Bad Breath Killing the Mood?
Almost nothing is a bigger mood killer than bad breath, and almost nothing is more frustrating than when it consistently comes back, no matter how much gum, mints or mouthwash you use.
The technical term for bad breath is halitosis. When you have halitosis, things like mints and breath spray often only work temporarily because they don't fix the cause, which can be one of many things, including several health conditions, habits and certain foods.
Fortunately, halitosis can be greatly improved or even eliminated altogether with the implementation of a consistent, good oral hygiene routine. However, if the bad breath persists, you should get checked out by a dentist to ensure it isn't being caused by any serious underlying conditions.
Be up-front about it
We've all tried to check our own breath using the age-old trick of blowing into a cupped hand and taking a whiff. Unfortunately, it can be pretty difficult to objectively assess your own breath. While you may have a suspicion you have bad breath due to an unpleasant taste in your mouth, it may be hard to actually confirm it. Medical experts are unsure of exactly why humans are unable to fully smell their own breath, but one theory is it is a result of the body's sensory nervous system's ability to adapt to the stimuli around it.
This, unfortunately, means you may not know your breath stinks unless your partner tells you—or worse, because they don't tell you in an effort not to hurt your feelings and avoid kissing you altogether. The best thing to do if you're unsure how your breath smells is to ask your partner, and the reverse is true as well. If your partner has bad breath, let them know. Do so gently, of course, but know it's an important first step toward fixing the problem.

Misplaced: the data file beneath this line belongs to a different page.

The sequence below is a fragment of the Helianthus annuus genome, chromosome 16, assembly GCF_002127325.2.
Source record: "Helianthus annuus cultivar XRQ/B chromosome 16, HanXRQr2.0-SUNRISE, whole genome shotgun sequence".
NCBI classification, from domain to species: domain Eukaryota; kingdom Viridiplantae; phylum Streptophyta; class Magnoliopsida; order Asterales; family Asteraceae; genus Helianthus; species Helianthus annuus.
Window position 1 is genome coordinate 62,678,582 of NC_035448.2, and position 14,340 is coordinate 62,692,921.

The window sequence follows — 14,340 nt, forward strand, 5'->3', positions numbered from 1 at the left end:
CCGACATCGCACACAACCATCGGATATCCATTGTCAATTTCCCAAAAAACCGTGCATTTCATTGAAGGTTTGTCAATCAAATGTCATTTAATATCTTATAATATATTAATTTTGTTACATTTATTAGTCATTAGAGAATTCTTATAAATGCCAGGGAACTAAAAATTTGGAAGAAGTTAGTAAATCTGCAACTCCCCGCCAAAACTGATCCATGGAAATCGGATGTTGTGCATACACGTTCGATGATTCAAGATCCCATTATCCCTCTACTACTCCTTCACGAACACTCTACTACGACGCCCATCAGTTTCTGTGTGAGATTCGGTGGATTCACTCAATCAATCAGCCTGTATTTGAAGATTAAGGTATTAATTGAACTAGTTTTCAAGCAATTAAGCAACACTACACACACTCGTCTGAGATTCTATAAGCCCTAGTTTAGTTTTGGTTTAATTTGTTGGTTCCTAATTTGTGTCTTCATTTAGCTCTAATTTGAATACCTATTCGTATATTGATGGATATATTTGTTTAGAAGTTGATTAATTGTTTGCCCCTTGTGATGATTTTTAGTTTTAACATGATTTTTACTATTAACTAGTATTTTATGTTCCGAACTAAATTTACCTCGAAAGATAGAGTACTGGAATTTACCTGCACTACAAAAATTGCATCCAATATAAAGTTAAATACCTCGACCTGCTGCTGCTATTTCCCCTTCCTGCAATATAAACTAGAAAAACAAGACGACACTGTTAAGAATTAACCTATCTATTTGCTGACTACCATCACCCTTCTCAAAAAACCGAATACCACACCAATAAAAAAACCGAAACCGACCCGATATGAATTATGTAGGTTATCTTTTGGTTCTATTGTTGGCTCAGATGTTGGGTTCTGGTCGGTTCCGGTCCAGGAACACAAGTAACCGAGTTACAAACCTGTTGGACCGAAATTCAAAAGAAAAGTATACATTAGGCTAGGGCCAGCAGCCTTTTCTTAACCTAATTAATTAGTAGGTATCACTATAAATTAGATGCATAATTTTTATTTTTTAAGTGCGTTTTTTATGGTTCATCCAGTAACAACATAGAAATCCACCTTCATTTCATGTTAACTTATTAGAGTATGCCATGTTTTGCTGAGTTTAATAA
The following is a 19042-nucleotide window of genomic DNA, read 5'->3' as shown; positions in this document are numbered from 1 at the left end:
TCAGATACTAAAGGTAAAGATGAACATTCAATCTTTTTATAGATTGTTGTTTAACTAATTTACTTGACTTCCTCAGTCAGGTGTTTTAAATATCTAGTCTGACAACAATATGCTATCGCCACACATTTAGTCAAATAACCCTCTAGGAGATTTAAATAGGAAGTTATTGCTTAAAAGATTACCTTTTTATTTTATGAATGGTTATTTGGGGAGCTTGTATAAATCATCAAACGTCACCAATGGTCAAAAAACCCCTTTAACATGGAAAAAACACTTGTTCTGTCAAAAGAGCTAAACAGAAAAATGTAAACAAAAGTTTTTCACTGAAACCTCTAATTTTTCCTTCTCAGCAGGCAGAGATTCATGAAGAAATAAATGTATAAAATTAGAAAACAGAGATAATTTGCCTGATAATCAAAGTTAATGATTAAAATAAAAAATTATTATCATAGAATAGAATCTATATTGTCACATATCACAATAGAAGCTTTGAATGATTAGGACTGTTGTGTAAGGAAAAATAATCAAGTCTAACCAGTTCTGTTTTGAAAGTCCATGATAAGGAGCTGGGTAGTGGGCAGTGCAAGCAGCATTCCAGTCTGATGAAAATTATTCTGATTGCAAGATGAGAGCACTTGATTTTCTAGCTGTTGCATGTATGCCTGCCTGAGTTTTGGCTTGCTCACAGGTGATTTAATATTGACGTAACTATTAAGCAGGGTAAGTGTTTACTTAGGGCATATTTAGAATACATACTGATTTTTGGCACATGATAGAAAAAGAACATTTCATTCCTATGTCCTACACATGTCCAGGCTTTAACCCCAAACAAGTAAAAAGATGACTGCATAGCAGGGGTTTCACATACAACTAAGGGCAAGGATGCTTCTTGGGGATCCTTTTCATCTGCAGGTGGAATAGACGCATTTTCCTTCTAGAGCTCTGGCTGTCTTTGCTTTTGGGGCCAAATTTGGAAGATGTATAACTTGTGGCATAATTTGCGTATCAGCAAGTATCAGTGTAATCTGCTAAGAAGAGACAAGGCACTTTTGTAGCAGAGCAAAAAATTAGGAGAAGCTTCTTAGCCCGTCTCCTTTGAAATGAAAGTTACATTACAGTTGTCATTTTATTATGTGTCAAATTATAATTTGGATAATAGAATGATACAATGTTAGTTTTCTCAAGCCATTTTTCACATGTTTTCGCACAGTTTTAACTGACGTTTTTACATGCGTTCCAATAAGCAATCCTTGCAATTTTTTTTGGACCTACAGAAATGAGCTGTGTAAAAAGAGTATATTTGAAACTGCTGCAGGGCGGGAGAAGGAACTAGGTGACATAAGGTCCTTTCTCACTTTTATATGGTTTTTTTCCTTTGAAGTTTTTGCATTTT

Identifying the cause
Once you know you have bad breath, the question of how to fix it remains. The answer relies, in large part, on what's causing your bad breath.
Certain foods can increase bacteria and cause a foul odor as the particles of the food are broken down—think onions, garlic, and so on. The compounds in these foods enter the bloodstream, making their way to your lungs, where they continue to affect your breath even hours later. So if you're planning to get intimate and want to keep your breath fresh, consider skipping these foods.
Additionally, having a dry mouth can lead to bad breath. This is because saliva is meant to help continually cleanse the mouth, removing food particles and odor-causing bacteria. Dry mouth can be caused by dehydration and certain medications. If this is the source of your bad breath, take care to drink plenty of fluids and think about talking to your doctor about your medication. They may be able to change your dose or switch you to a different medicine that doesn't affect your breath.
Another possibility is the use of tobacco products, which are likely to cause gum disease that can worsen your breath. In addition, diseases, as well as mouth, nose and throat conditions—such as sinus infections or allergies—can lead to halitosis. If you struggle with these conditions, talk to your doctor about potential treatment options. You'll likely see your bad breath improve once the underlying issue is addressed.
Fortunately, bad breath is often simply a result of poor oral hygiene, which means it can be easily reversed if you change your habits. Brushing and flossing daily can get rid of lingering food particles and plaque that act as a magnet for odor-causing bacteria. Taking care of your oral health can also benefit your general well-being, as gum disease and other issues in the mouth can worsen overall health.
Communication is key
It's never fun to tell your partner (or for them to tell you) that they, or you, have bad breath. In fact, it can be really embarrassing. But pushing the issue under the rug can create problems in your sex life because, who are we kidding, who wants to get up close and personal with a mouth full of smelly bacteria?
What's more, addressing bad breath can lead to improved oral hygiene, which will ultimately benefit your overall health. If your partner has bad breath, gently start a conversation about it. Make an effort not to make them feel embarrassed. It may not be the easiest thing in the world to do, but once you do it, you'll be back to making out in no time.